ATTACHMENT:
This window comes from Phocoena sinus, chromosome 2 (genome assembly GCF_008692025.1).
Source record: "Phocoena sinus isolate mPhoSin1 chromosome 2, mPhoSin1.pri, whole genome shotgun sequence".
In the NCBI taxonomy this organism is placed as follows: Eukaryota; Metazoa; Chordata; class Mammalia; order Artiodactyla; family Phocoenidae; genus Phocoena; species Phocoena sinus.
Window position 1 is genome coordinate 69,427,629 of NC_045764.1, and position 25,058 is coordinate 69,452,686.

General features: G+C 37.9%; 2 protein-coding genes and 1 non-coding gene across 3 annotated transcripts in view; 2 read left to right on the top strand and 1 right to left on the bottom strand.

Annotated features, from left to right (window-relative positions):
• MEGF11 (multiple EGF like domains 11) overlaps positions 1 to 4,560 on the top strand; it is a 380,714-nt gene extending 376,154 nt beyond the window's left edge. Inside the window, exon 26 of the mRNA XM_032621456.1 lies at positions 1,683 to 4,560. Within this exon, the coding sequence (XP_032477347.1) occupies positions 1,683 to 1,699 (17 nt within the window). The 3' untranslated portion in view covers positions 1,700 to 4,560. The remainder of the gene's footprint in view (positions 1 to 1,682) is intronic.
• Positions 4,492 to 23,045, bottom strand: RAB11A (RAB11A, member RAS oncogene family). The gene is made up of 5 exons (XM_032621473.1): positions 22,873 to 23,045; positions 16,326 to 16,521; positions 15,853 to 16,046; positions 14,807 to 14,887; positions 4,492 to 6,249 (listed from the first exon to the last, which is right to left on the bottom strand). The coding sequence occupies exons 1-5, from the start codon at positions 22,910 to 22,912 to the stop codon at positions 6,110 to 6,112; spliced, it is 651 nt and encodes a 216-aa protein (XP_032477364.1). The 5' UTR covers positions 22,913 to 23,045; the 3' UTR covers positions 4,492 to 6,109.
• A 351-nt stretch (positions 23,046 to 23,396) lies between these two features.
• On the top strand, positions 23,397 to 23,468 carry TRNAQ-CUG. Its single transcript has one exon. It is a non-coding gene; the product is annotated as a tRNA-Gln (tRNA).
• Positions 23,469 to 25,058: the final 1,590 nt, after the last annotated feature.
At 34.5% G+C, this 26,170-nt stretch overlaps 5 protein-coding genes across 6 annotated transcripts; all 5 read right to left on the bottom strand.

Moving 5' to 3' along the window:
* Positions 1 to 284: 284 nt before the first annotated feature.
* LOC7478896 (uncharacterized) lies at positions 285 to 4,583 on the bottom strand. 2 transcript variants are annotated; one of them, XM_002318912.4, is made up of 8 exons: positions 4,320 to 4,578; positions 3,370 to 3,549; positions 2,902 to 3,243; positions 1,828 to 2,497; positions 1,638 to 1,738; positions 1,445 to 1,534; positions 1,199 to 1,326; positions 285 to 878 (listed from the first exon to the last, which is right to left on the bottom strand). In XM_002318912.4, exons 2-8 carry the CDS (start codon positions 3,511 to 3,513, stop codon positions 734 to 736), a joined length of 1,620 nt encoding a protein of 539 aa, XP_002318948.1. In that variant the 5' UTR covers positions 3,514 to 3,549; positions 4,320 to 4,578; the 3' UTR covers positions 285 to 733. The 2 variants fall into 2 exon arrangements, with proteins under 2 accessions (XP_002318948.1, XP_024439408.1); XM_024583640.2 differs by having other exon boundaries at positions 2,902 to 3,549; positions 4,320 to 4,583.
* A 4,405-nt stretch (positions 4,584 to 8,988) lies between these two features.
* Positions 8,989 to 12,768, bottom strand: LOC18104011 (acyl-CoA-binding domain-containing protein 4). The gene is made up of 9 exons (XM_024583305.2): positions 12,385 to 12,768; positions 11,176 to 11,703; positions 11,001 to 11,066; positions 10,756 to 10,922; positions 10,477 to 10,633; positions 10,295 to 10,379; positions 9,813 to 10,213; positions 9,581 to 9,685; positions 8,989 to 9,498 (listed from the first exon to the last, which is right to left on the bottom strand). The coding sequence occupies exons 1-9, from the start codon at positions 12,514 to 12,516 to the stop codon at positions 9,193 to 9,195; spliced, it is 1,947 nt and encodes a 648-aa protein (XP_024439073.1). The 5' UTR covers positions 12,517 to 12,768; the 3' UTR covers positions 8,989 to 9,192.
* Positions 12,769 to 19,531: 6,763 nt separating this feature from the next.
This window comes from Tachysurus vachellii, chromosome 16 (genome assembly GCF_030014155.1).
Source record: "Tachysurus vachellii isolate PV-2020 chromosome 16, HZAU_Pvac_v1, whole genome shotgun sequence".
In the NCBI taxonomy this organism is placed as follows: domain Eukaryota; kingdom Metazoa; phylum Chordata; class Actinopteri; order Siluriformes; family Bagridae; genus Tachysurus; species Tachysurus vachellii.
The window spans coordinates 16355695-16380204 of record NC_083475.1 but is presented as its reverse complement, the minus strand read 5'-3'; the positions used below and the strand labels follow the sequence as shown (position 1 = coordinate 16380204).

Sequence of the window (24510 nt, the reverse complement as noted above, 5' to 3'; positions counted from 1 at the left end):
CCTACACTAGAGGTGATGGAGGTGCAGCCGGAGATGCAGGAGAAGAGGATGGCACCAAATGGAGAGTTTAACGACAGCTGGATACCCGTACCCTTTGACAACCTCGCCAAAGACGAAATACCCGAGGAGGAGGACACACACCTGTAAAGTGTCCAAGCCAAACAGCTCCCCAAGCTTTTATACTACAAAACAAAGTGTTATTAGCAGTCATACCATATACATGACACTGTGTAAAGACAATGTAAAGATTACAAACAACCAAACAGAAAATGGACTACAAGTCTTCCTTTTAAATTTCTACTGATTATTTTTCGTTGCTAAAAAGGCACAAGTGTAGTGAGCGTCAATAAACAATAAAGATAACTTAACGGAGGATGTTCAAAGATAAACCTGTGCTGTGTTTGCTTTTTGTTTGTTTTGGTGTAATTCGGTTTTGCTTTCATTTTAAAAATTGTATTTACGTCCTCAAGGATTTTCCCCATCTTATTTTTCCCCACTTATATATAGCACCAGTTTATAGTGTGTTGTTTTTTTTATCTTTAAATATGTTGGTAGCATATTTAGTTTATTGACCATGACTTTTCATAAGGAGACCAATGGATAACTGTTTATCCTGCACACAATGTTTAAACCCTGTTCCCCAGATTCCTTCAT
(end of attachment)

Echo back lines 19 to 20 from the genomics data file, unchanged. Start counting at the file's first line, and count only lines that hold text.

This window comes from Tachysurus vachellii, chromosome 16 (genome assembly GCF_030014155.1).
Source record: "Tachysurus vachellii isolate PV-2020 chromosome 16, HZAU_Pvac_v1, whole genome shotgun sequence".